Like I’ve mentioned before, I’m a big fan of Dennis Prager, a practicing Jewish talk-show host who discusses a range of topics. One of his pet peeves is people who refuse to dress up for church: They wear shorts, tank tops, flip-flops, etc. Here’s his argument against it: If you were meeting the President of the U.S., would you dress like that? So why do you feel comfortable meeting the Lord of the universe so dressed?
Now, I see his point, even if I disagree in the particulars. If our Lord wanted us to dress a certain way to come into his presence, that’d be interesting, since I believe we’re always in his presence. What we’re doing on Sunday is meeting together as an expression of the Body in corporate worship. But I find nothing in Scripture that talks about a certain style of dress when we meet together.
But I think his overall point is well-taken on a deeper level. I don’t think the Lord's interested as much in our outward dress (as long as it’s modest and not distracting) as much as he is in our heart, our personal relationship with him. In that area, how are we doing? How well are we expressing our love for him in obeying him and serving him, in imitating Job in fearing God and shunning evil?
I promise this isn’t a rabbit trail; it actually has something to do with today’s passage and topic. Malachi was about to spend four short chapters verbally ripping into the people of Israel. And surprise surprise—the spiritual leaders are the first in his crosshairs! The priests were supposed to be the first in devotion and in providing a godly example. They represented the people before God, so if they weren’t doing their job properly, the people were hopeless.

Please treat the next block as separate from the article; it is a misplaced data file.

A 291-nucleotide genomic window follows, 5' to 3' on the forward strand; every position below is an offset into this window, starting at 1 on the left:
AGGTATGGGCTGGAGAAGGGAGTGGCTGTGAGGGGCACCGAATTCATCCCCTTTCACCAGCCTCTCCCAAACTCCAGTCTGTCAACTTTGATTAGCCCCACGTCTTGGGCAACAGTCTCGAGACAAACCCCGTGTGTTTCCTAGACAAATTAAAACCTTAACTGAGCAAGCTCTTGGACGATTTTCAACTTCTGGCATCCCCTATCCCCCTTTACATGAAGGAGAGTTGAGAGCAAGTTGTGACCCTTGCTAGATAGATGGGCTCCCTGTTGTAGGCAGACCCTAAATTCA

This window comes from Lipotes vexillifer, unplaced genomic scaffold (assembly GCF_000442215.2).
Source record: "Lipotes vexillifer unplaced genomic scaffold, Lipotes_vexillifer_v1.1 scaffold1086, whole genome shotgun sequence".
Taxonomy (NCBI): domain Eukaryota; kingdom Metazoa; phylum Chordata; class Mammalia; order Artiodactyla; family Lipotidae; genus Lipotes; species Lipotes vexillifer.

He (the Lord speaking through his mouthpiece) started out with a question of respect: In that society, fathers and masters of slaves got respect. The Lord was their Father and their Master (supposedly), so where was the respect due him? And first and foremost of those not giving him respect were those in the priesthood.
The problem (ostensibly) was that they were offering imperfect animals: “lame or diseased.” This was specifically forbidden by the Law. Why did the Lord forbid this? Does the Lord need animals? Is this his literal food, like it was for the gods of the pagans? To ask that question is to answer it. So no, he doesn’t need the sacrifices. My friend, those sacrifices they were offering were for the sake of the offerer, not him.
But to offer an imperfect animal shows the condition of your heart. The quality of your sacrifice demonstrates where your priorities are. That’s the issue here.
And that brings us to the illustration I discussed at the beginning. He asks a great question: Would your governor take an offering like that? Of course not. So why do you feel comfortable offering a sub-par sacrifice to the Lord God of Israel? Again, I don’t think the issue is the offering itself. By doing so, they were showing contempt for the Lord’s table, a visible symbol of their relationship with him, how much they valued him. They were playing games with a nuclear bomb.
This was really important to him. And what goes around comes around. They showed contempt for the Lord, and 2:9 (“despised,” same word in Hebrew) says that the Lord would cause them to be shown contempt in public. If you’re in a position of spiritual leadership, know this: He takes his representation very seriously. If leaders among his people show contempt for the Lord and don’t repent, their comeuppance will likely be public. It won’t be pretty.
Look, our God is gracious and compassionate, slow to anger and abounding in love and faithfulness. But the same Bible that tells us this also tells us that he won’t be mocked: If a believer—especially a leader in his church—is playing games with the Lord, he’ll end up regretting it. Count on it.
Father God, I can never offer anything of myself that’s not contemptible. It’s only your Son that makes me acceptable. But I want to be a living sacrifice—holy and pleasing to you. By your grace.
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